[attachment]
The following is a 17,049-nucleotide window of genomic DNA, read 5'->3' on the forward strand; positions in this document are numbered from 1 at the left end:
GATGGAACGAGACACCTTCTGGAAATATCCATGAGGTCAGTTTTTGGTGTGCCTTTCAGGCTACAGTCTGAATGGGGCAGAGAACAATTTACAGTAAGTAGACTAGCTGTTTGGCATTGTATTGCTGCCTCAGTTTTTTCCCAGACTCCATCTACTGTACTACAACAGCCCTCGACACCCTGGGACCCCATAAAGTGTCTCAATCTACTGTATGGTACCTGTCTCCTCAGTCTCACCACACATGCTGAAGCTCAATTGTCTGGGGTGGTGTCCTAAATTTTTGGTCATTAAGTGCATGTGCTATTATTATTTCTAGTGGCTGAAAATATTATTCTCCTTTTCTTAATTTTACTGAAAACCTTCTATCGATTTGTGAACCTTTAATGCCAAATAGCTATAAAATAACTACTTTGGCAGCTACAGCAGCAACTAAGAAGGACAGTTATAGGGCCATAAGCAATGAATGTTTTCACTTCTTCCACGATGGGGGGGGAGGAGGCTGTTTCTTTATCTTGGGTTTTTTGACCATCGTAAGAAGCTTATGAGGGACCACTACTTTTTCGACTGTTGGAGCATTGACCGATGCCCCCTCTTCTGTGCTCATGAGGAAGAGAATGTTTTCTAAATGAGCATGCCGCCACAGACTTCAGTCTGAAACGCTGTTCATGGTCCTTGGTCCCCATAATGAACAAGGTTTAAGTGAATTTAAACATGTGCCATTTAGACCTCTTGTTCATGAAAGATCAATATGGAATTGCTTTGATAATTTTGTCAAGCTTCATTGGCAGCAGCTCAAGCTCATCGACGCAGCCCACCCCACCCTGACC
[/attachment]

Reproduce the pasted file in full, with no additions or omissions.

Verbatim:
The following is a 17,049-nucleotide window of genomic DNA, read 5'->3' on the forward strand; positions in this document are numbered from 1 at the left end:
GATGGAACGAGACACCTTCTGGAAATATCCATGAGGTCAGTTTTTGGTGTGCCTTTCAGGCTACAGTCTGAATGGGGCAGAGAACAATTTACAGTAAGTAGACTAGCTGTTTGGCATTGTATTGCTGCCTCAGTTTTTTCCCAGACTCCATCTACTGTACTACAACAGCCCTCGACACCCTGGGACCCCATAAAGTGTCTCAATCTACTGTATGGTACCTGTCTCCTCAGTCTCACCACACATGCTGAAGCTCAATTGTCTGGGGTGGTGTCCTAAATTTTTGGTCATTAAGTGCATGTGCTATTATTATTTCTAGTGGCTGAAAATATTATTCTCCTTTTCTTAATTTTACTGAAAACCTTCTATCGATTTGTGAACCTTTAATGCCAAATAGCTATAAAATAACTACTTTGGCAGCTACAGCAGCAACTAAGAAGGACAGTTATAGGGCCATAAGCAATGAATGTTTTCACTTCTTCCACGATGGGGGGGGAGGAGGCTGTTTCTTTATCTTGGGTTTTTTGACCATCGTAAGAAGCTTATGAGGGACCACTACTTTTTCGACTGTTGGAGCATTGACCGATGCCCCCTCTTCTGTGCTCATGAGGAAGAGAATGTTTTCTAAATGAGCATGCCGCCACAGACTTCAGTCTGAAACGCTGTTCATGGTCCTTGGTCCCCATAATGAACAAGGTTTAAGTGAATTTAAACATGTGCCATTTAGACCTCTTGTTCATGAAAGATCAATATGGAATTGCTTTGATAATTTTGTCAAGCTTCATTGGCAGCAGCTCAAGCTCATCGACGCAGCCCACCCCACCCTGACC